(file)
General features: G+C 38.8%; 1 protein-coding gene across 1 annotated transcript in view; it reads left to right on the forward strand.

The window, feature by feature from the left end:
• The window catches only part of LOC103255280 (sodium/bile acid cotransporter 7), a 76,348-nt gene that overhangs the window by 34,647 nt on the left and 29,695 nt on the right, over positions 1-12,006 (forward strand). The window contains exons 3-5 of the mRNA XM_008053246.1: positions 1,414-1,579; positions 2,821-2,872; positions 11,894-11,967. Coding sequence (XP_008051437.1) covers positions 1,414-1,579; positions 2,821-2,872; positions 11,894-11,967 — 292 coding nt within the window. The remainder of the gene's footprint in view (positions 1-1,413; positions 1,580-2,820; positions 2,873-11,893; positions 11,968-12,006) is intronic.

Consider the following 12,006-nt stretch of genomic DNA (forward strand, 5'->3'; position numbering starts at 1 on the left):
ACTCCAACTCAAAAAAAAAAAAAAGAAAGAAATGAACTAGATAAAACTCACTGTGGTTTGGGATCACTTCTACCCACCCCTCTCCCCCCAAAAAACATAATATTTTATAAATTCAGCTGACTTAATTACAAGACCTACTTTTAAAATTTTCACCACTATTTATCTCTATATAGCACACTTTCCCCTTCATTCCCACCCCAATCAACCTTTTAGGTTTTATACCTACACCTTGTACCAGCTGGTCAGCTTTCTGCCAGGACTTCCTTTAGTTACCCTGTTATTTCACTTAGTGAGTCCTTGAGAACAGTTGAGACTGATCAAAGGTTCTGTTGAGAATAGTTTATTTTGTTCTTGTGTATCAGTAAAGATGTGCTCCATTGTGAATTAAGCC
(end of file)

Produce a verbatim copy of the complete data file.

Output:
General features: G+C 38.8%; 1 protein-coding gene across 1 annotated transcript in view; it reads left to right on the forward strand.

The window, feature by feature from the left end:
• The window catches only part of LOC103255280 (sodium/bile acid cotransporter 7), a 76,348-nt gene that overhangs the window by 34,647 nt on the left and 29,695 nt on the right, over positions 1-12,006 (forward strand). The window contains exons 3-5 of the mRNA XM_008053246.1: positions 1,414-1,579; positions 2,821-2,872; positions 11,894-11,967. Coding sequence (XP_008051437.1) covers positions 1,414-1,579; positions 2,821-2,872; positions 11,894-11,967 — 292 coding nt within the window. The remainder of the gene's footprint in view (positions 1-1,413; positions 1,580-2,820; positions 2,873-11,893; positions 11,968-12,006) is intronic.

Consider the following 12,006-nt stretch of genomic DNA (forward strand, 5'->3'; position numbering starts at 1 on the left):
ACTCCAACTCAAAAAAAAAAAAAAGAAAGAAATGAACTAGATAAAACTCACTGTGGTTTGGGATCACTTCTACCCACCCCTCTCCCCCCAAAAAACATAATATTTTATAAATTCAGCTGACTTAATTACAAGACCTACTTTTAAAATTTTCACCACTATTTATCTCTATATAGCACACTTTCCCCTTCATTCCCACCCCAATCAACCTTTTAGGTTTTATACCTACACCTTGTACCAGCTGGTCAGCTTTCTGCCAGGACTTCCTTTAGTTACCCTGTTATTTCACTTAGTGAGTCCTTGAGAACAGTTGAGACTGATCAAAGGTTCTGTTGAGAATAGTTTATTTTGTTCTTGTGTATCAGTAAAGATGTGCTCCATTGTGAATTAAGCC